About 4 million motor vehicle operators, including 0.7 million bus drivers are among the heaviest occupational groups in the United States. Little is known about occupational and behavioral risk factors for obesity among bus drivers, particularly minority (African-American and Hispanic) urban bus drivers. Also, few validated instruments are available for research on work and obesity among bus drivers. The ultimate goal of this study is to design and conduct effective and sustainable worksite obesity intervention studies that lower the risk for obesity and cardiovascular disease in urban bus drivers. The specific aims of this study, based on a participatory action research approach and with multiple research methods, are to a) continue to expand the ongoing collaboration between a multidisciplinary research team at the UC Irvine Center for Occupational and Environmental Health (UCI COEH), the Los Angeles County Metropolitan Transit Authority (LACMTA), the local union of the United Transportation Union (UTU), and the United Transportation Union – Metropolitan Transportation Authority Trust Fund (UTU-MTA Trust Fund) Wellness Program to form a Research Advisory Committee, b) to conduct six interviews, walk-throughs, and six focus groups (in total, up to 60 bus drivers) at LACMTA division offices or the LACMTA headquarters with bus drivers and other key informants in management, union, and the wellness program to identify and prioritize the specific working conditions and health-related behaviors associated with obesity among LACMTA bus drivers, and c) develop a bus driver work and health questionnaire based on existing surveys and an extensive literature review that will be culturally sensitive to the diversity of LACMTA bus drivers and will be further tested and used in future epidemiological observational and intervention studies. This study meets several research strategic goals of the National Occupational Research Agenda (NORA).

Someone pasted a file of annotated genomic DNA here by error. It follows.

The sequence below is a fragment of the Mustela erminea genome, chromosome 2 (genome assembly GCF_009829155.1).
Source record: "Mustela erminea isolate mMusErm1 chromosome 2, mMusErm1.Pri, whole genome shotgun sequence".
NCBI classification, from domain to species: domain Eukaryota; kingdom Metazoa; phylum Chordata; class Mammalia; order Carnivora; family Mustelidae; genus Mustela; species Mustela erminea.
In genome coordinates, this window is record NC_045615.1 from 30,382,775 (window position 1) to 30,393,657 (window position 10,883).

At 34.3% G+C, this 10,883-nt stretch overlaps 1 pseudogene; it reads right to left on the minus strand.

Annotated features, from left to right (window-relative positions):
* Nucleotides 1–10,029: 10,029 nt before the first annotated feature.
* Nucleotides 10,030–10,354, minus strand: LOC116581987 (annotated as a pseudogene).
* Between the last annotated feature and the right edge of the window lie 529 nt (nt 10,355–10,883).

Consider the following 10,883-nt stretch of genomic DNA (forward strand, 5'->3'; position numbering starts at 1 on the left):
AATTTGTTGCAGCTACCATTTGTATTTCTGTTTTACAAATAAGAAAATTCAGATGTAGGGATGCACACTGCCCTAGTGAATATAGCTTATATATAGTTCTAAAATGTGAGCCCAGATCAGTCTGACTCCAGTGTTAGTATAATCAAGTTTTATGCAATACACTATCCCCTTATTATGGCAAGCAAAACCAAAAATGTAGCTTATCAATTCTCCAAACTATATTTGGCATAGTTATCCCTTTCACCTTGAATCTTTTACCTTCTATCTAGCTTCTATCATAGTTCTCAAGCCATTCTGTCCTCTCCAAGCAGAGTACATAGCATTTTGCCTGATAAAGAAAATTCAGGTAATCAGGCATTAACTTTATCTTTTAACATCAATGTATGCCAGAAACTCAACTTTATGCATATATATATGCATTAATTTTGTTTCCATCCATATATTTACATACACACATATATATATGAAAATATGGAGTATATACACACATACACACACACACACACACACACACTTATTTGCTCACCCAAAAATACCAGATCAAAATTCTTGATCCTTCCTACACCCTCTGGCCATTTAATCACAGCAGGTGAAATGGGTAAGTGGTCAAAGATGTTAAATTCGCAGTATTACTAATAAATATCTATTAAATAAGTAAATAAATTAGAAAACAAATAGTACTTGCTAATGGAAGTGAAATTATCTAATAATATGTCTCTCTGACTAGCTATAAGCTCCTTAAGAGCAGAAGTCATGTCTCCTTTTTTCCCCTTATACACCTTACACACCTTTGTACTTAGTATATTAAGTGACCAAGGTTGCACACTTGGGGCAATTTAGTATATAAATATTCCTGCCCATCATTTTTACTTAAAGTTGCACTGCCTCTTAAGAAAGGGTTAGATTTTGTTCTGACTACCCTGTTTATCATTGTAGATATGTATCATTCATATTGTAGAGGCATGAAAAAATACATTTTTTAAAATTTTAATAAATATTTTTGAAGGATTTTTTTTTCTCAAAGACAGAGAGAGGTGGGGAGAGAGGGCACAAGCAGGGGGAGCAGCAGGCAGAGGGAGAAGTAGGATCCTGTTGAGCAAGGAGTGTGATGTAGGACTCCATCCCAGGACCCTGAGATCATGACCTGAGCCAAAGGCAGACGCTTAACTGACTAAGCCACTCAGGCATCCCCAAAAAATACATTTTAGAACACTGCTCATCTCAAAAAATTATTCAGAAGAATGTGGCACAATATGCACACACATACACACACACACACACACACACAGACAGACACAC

There are about 4 million motor vehicle operators, including 0.7 million bus drivers in the United States [1-2]. Obesity, an excessive accumulation of body fat, is a key health issue among bus drivers who have a high risk for cardiovascular disease (CVD) [3-4]. Bus drivers along with other motor vehicle operators were the first and second rank in prevalence of obesity among 41 male and female occupational groups in the United States . Bus drivers (n=4,772) in the Los Angeles County Metropolitan Transit Authority (LACMTA) also have a very high percentage (86%) of African American and Hispanic drivers, whose risk of obesity and cardiovascular mortality is high compared to other ethnic groups. Little is known about occupational and behavioral risk factors for obesity and CVD among bus drivers, especially minorities. In addition, few validated instruments are available for research on work and obesity among bus drivers. The ultimate goals of this pilot study are to improve the cardiovascular health of bus drivers at the LACMTA and to reduce health disparity among working populations with diverse ethnic backgrounds by designing and conducting effective worksite obesity intervention studies. The specific aims of our study, based on a participatory action research (PAR) approach and with multiple research methods, are to a) continue to expand the ongoing collaboration between UC Irvine researchers, the LACMTA and the local union of the United Transportation Union (UTU) to form a Research Advisory Committee, b) to conduct interviews, walk-throughs, and focus groups with bus drivers and other key informants in management, the union, and the wellness program to identify and prioritize the specific working conditions and health-related behaviors associated with obesity among LACMTA bus drivers, and c) develop a bus driver work and health questionnaire that will be used in future epidemiological and intervention studies and will be culturally sensitive to the diversity of LACMTA bus drivers.